My family dynamic changed drastically, I explored a completely new and different kind of love, I spent months apart from my daughter trying to navigate my new life. Moving through those life changes was like being on a river with unpredictable currents. I faced the storms of anger, rage and betrayal that can follow a huge break up and the huge transition of moving my entire life from my beloved Big Island to Portland, Oregon.

Walking through a new city, with almost no friends, alone, my lover gone, facing the seemingly insurmountable mountain of change and hearing the wild whistling of trains and urban sounds pressing down, the ache of concrete over land, the sounds of rushing cars, desperately seeking a place to live, I remembered what one teacher told me:

Enlightenment is a demolition project.

Indeed it is. There is no doubt in my mind that one of the more powerful unfoldings of my life began with my own Self-Marriage in September of 21012. Stepping more firmly onto my path, opening to presence was the fuel for my journey to say vows to myself.  Sitting inside an ancient Yogini temple on the far flung Eastern corner of India, I said vows with a few witnesses to honor my soul’s path and growth. I entered the threshold, I was initiated onto my path. I wrote about it Self-Marriage at elephant journal and I even filmed it!

Fire of the Goddess: A Ceremony of Self Marriage from Katalin Koda on Vimeo.

My first self-marriage vow was to call back all parts of myself and since then I have been doing just that. Old selves and parts have been showing up and re-integrating. This was indeed a new beginning of a deep and powerful reconciliation process with myself and my life’s work on earth.

So you can imagine, the invitation to present my work at a conference in which the theme was to manifest bridges of impossible love was timely and poignant. I was invited by Stephanie Mills, who attended a day long Fire of the Goddess Retreat on the Big Island of Hawaii a few years ago. She was moved by my work which led to an interview me on the Forked Stick Podcast and an invitation to their yearly gathering. See here to listen to my interview!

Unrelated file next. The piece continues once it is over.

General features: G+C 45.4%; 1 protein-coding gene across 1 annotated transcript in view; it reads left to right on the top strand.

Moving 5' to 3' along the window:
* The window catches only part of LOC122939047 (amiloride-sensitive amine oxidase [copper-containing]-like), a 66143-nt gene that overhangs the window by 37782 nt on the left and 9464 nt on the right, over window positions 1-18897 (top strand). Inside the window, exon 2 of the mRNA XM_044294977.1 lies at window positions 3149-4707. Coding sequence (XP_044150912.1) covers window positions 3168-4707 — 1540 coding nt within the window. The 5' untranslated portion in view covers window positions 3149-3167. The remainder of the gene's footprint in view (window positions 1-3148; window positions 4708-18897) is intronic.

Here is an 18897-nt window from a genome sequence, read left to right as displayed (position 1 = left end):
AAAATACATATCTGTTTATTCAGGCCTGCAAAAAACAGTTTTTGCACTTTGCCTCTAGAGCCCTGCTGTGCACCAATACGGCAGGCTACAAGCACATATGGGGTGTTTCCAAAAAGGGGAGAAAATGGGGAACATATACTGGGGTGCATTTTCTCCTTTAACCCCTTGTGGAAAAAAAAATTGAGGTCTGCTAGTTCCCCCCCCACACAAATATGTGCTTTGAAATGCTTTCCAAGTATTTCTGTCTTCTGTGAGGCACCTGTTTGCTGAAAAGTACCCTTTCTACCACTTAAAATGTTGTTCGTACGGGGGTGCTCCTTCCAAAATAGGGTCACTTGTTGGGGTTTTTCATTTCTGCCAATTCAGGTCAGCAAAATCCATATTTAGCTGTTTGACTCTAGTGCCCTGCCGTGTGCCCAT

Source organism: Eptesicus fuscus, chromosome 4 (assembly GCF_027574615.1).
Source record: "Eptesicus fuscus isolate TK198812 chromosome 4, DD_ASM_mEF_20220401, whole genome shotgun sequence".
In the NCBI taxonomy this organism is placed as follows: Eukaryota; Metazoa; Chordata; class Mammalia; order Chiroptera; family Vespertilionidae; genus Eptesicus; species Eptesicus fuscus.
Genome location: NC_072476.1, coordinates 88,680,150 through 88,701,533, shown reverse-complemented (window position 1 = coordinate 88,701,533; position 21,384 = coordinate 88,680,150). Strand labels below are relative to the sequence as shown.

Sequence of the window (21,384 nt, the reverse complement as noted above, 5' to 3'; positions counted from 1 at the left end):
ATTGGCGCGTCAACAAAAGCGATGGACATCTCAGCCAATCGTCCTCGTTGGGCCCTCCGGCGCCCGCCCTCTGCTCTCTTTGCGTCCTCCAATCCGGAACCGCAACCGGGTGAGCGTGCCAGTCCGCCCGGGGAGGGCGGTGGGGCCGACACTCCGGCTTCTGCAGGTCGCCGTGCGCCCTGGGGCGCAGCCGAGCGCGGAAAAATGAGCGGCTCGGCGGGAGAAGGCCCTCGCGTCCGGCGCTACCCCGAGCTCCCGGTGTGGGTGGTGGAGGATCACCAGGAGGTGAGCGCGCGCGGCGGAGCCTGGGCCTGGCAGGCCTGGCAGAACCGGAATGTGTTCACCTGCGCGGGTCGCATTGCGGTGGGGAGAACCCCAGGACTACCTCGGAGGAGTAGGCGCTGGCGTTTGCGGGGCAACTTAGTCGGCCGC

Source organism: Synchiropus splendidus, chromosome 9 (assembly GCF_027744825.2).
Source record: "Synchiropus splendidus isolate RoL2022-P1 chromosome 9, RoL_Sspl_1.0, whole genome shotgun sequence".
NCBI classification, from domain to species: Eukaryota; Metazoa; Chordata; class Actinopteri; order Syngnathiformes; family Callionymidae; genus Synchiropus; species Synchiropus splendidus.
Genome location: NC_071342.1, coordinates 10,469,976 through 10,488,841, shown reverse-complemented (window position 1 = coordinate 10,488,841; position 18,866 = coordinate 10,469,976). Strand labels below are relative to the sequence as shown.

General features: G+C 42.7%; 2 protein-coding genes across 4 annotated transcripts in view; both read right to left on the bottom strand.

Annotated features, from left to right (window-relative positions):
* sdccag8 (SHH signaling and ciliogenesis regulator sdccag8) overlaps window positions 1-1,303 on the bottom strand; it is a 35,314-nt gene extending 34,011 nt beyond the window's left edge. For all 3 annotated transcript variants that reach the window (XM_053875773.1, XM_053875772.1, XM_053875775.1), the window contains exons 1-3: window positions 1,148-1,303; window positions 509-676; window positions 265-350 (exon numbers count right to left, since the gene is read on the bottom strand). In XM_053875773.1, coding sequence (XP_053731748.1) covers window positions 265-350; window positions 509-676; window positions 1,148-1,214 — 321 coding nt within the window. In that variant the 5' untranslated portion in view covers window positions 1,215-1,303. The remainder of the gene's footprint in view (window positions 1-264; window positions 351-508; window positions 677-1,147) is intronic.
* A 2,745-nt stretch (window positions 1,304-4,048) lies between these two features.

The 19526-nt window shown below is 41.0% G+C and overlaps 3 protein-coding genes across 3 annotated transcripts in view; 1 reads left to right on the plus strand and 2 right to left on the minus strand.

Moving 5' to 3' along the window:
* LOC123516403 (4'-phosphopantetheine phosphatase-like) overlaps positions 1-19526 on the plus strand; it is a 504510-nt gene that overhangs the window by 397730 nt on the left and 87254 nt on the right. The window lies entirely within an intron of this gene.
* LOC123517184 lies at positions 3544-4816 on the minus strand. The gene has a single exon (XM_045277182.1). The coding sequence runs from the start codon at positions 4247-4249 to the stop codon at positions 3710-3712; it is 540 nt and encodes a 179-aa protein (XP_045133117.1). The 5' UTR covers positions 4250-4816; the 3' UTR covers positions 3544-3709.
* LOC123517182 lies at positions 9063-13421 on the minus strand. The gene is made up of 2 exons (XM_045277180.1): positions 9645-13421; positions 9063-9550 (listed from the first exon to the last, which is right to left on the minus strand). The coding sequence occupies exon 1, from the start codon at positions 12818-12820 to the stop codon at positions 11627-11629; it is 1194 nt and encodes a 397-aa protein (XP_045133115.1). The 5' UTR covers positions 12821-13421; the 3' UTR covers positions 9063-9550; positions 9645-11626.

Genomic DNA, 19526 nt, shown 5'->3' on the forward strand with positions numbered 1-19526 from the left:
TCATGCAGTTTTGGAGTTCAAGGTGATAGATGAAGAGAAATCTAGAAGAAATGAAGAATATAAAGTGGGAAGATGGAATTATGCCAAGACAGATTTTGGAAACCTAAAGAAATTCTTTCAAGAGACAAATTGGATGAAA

>Pele MagickThe entire week of this Shamanic Conference was about stepping into that place, that threshold of impossible love. To reconcile all parts of ourselves over and over again. To really deeply witness that we are all reflections of one another and the binding force is indubitably, LOVE.

I walked across burning coals, my prayer for impossible love burning in my heart to the fire, to the stars that shown above reminding us of our ancestors and our descendants.


I participated in Peruvian death rites, releasing my energy body and dying to learn the art of death and rebirth, wherein the power of healing lies for each of us.

I offered a workshop on Self-Marriage in which we explored aspects of loving our selves, the inner Beloved, the inner marriage of the sacred feminine and masculine. The participants wrote vows to themselves and said them outside in soft air, wearing vivid reds and dedicating themselves to practice self-love.

Self-marriage is powerful and radical and it changes us. It is a choice to not only stand at the threshold, but to create the threshold itself so that we are empowered to move forward and truly manifest bridges of impossible love.

I am currently offering my services to help you design their own self-marriage and call back all parts of yourself. This connects you to your divine purpose, to your place on earth and helps to heal your relations. Contact me if you wish to create a ceremony!